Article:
But today Jesus also speaks of persecution in this missionary Gospel reading.  He doesn’t want to tell us imaginary stories, or fool us.  He doesn’t want to put false hope into our hearts: “Yes, don’t worry, everything will be fine, as always!”
Jesus tells us that the life of a missionary is a difficult life. Still today many priests are risking their lives and are murdered for the sake of the Gospel.
When I think of all of us here in Community, I realize that we have a really peaceful life.  We are not taken before judges in courts.  We are not risking our lives.  But I think that our past-- the temptation of thinking with longing about our false freedom, about drugs and sex--I would say that these are our persecutions. The need to feel this false freedom, the feeling of being able to do just anything we want, the sensation of not belonging to anyone or anything, all of these things have remained impressed in our memories. They have made their mark in our individual story, and at times they can be real and true persecutions, which paralyze us from doing good, from being true missionaries in the deepest part of our being.
Today I understand that the drugs have caused our lives to be false, to be lies, for many years.  I realize that we guys and girls of the Community, with these strong memories and experiences on our backs, belong to a category of very particular people.  You parents need to be aware of this always. We will never be “normal!”  We can never pretend that nothing happened—a lot happened! We are fragile, and we need to tell ourselves the truth.  But Jesus has promised that He will be our strength in our weakness! Evil tempts us, persecutes us, and waits for us in these memories. Evil waits for us to leave the Community to tempt us even harder, and we need to accept that we are like this! You parents need to know these things in order to help us and sustain us in prayer, to understand us, and to help us.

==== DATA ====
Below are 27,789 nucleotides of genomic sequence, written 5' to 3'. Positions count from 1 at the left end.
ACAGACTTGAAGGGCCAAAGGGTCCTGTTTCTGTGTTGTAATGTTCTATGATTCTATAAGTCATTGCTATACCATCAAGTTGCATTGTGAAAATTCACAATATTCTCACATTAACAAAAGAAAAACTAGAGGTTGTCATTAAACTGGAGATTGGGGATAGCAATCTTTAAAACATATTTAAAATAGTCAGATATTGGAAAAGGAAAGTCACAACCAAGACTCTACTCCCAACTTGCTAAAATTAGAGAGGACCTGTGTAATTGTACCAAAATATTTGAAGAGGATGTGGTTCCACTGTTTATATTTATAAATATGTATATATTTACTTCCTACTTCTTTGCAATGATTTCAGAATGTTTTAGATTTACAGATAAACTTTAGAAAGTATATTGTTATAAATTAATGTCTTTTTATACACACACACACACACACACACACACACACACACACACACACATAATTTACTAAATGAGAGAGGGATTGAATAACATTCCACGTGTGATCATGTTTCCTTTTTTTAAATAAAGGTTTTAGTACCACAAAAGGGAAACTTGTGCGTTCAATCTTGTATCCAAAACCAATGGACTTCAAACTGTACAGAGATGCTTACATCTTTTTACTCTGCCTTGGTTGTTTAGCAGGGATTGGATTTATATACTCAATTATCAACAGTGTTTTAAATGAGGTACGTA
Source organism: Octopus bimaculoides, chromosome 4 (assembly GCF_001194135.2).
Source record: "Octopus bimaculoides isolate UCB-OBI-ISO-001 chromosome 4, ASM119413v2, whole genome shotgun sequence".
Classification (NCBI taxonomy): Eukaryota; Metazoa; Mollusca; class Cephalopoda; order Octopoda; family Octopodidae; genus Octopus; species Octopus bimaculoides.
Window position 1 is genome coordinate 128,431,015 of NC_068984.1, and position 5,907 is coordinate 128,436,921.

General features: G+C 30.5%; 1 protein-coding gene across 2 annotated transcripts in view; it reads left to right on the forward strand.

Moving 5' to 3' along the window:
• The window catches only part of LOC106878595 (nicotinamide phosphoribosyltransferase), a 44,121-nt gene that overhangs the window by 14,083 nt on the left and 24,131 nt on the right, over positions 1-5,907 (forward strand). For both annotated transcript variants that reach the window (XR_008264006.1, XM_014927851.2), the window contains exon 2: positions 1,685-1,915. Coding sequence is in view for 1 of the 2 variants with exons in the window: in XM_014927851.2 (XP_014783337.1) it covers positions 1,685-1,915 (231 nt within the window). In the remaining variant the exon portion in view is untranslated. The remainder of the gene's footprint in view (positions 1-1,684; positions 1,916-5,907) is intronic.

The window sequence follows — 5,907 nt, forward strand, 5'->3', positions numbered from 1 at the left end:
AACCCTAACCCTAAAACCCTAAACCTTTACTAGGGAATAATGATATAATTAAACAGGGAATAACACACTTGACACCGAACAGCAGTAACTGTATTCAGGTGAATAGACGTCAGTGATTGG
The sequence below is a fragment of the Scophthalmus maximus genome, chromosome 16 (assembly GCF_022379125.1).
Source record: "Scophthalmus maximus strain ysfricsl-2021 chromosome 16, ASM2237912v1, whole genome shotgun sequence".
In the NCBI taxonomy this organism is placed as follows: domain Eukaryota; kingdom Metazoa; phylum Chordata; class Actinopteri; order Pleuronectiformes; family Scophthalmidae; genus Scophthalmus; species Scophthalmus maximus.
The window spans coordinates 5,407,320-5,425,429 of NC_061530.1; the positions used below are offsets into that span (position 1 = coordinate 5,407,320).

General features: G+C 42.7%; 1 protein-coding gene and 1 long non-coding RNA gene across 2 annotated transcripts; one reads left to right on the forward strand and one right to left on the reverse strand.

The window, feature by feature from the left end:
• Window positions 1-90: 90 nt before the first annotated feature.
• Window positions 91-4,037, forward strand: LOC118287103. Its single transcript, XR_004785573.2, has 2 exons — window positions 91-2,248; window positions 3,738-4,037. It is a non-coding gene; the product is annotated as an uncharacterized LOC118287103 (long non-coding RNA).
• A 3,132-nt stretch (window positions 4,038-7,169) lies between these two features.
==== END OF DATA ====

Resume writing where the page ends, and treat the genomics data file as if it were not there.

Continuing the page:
Today’s Gospel says, “A brother will kill his own brother and a son his parents.”  This afternoon I saw a mother kill her own son. Her son has been in Community for one year, and the mother--who knows absolutely nothing about the Community and who had abandoned her son on the streets for years--came with her “companion,” who is much older than she, to take her son back. The boy was totally confused. They went into the office to get his documents, jumped into the car, and they took off…this is a mother who kills her son. This Gospel may seem exaggerated, but we must be pay attention because the Word of God  sheds light on our lives today.
We young men and women of the Community have been called to an extraordinary mission, and we are capable of fulfilling this mission in spite of all our fragility that is very real.  But God alone is our strength.  We’re the ones who built this tent, who worked all these nights to do it all.  We have the capacity to make these sacrifices.  We are the ones heading off to the missions in Mexico, Brazil. We’re the ones who want to go to Africa. We are the ones who have encountered the living Jesus, Jesus who gives strength and hope to so many.
This evening we will have an Adoration that we have called “missionary.” Mary will be with us, and with Jesus we will go around the world. We will go to all of the continents, knocking at the hearts of many youth. Together we will go and tell the whole world that we have been blessed to meet Jesus, that we aren’t afraid of our weakness, because Jesus has made Himself  the  strength of our life.  He has become the hope in our eyes. We will go everywhere, and it will be beautiful when we go into our own individual countries: Italy, Croatia, Bosnia, all the way to Argentina. We will knock at the doors of all our Community houses throughout the world, at the hearts of all the guys and girls and children who are not here with us for these days. This evening we will all be together because we are missionaries, and we will share this together with all of the joy that lights up our eyes. You parents, who have not seen your sons and daughters because they are far away, this evening with Jesus and Mary we will knock at the doors of their hearts. We will share with them the joy of the Living God who we are encountering here in Community. We are His Community.  We are His work. How happy we are to be called by Him, to be his missionaries, and we will proclaim it to everyone! With one voice, we will proclaim to the whole world the same faith, hope and charity, the same heart. In this Mass, let us welcome Jesus who will become the Bread of Life for us. Let us welcome Him with faith that He may strengthen us and make our hearts explode with joy.  As one Church, united together with the Holy Father and our Mother Elvira, let us take Him to all the world.